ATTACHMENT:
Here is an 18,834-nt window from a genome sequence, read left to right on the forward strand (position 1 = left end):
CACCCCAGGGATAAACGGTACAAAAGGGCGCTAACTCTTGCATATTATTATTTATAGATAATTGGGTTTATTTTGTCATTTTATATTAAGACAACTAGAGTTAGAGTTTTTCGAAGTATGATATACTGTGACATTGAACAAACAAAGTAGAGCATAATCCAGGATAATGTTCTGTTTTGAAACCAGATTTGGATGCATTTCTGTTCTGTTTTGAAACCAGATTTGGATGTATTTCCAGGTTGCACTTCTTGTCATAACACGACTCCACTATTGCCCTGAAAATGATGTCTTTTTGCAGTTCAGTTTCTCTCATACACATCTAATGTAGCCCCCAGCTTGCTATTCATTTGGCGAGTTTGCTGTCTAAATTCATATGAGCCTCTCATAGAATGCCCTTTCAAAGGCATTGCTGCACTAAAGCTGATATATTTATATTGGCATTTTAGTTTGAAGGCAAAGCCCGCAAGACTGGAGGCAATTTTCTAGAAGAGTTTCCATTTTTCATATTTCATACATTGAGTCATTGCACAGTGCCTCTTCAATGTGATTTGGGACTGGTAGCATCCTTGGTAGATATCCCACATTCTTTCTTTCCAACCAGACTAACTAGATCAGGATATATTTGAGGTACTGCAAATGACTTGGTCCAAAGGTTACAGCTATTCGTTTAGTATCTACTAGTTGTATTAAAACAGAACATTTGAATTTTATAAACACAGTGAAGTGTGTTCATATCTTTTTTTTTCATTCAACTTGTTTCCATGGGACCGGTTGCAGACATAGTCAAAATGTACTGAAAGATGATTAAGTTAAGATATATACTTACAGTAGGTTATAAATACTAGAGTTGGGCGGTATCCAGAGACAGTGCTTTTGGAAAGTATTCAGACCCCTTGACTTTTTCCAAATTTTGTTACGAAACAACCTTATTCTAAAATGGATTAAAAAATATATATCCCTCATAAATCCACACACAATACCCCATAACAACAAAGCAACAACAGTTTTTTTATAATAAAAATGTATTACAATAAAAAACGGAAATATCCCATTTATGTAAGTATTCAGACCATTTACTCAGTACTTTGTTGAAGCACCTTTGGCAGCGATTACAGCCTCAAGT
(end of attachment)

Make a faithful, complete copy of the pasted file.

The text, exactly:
Here is an 18,834-nt window from a genome sequence, read left to right on the forward strand (position 1 = left end):
CACCCCAGGGATAAACGGTACAAAAGGGCGCTAACTCTTGCATATTATTATTTATAGATAATTGGGTTTATTTTGTCATTTTATATTAAGACAACTAGAGTTAGAGTTTTTCGAAGTATGATATACTGTGACATTGAACAAACAAAGTAGAGCATAATCCAGGATAATGTTCTGTTTTGAAACCAGATTTGGATGCATTTCTGTTCTGTTTTGAAACCAGATTTGGATGTATTTCCAGGTTGCACTTCTTGTCATAACACGACTCCACTATTGCCCTGAAAATGATGTCTTTTTGCAGTTCAGTTTCTCTCATACACATCTAATGTAGCCCCCAGCTTGCTATTCATTTGGCGAGTTTGCTGTCTAAATTCATATGAGCCTCTCATAGAATGCCCTTTCAAAGGCATTGCTGCACTAAAGCTGATATATTTATATTGGCATTTTAGTTTGAAGGCAAAGCCCGCAAGACTGGAGGCAATTTTCTAGAAGAGTTTCCATTTTTCATATTTCATACATTGAGTCATTGCACAGTGCCTCTTCAATGTGATTTGGGACTGGTAGCATCCTTGGTAGATATCCCACATTCTTTCTTTCCAACCAGACTAACTAGATCAGGATATATTTGAGGTACTGCAAATGACTTGGTCCAAAGGTTACAGCTATTCGTTTAGTATCTACTAGTTGTATTAAAACAGAACATTTGAATTTTATAAACACAGTGAAGTGTGTTCATATCTTTTTTTTTCATTCAACTTGTTTCCATGGGACCGGTTGCAGACATAGTCAAAATGTACTGAAAGATGATTAAGTTAAGATATATACTTACAGTAGGTTATAAATACTAGAGTTGGGCGGTATCCAGAGACAGTGCTTTTGGAAAGTATTCAGACCCCTTGACTTTTTCCAAATTTTGTTACGAAACAACCTTATTCTAAAATGGATTAAAAAATATATATCCCTCATAAATCCACACACAATACCCCATAACAACAAAGCAACAACAGTTTTTTTATAATAAAAATGTATTACAATAAAAAACGGAAATATCCCATTTATGTAAGTATTCAGACCATTTACTCAGTACTTTGTTGAAGCACCTTTGGCAGCGATTACAGCCTCAAGT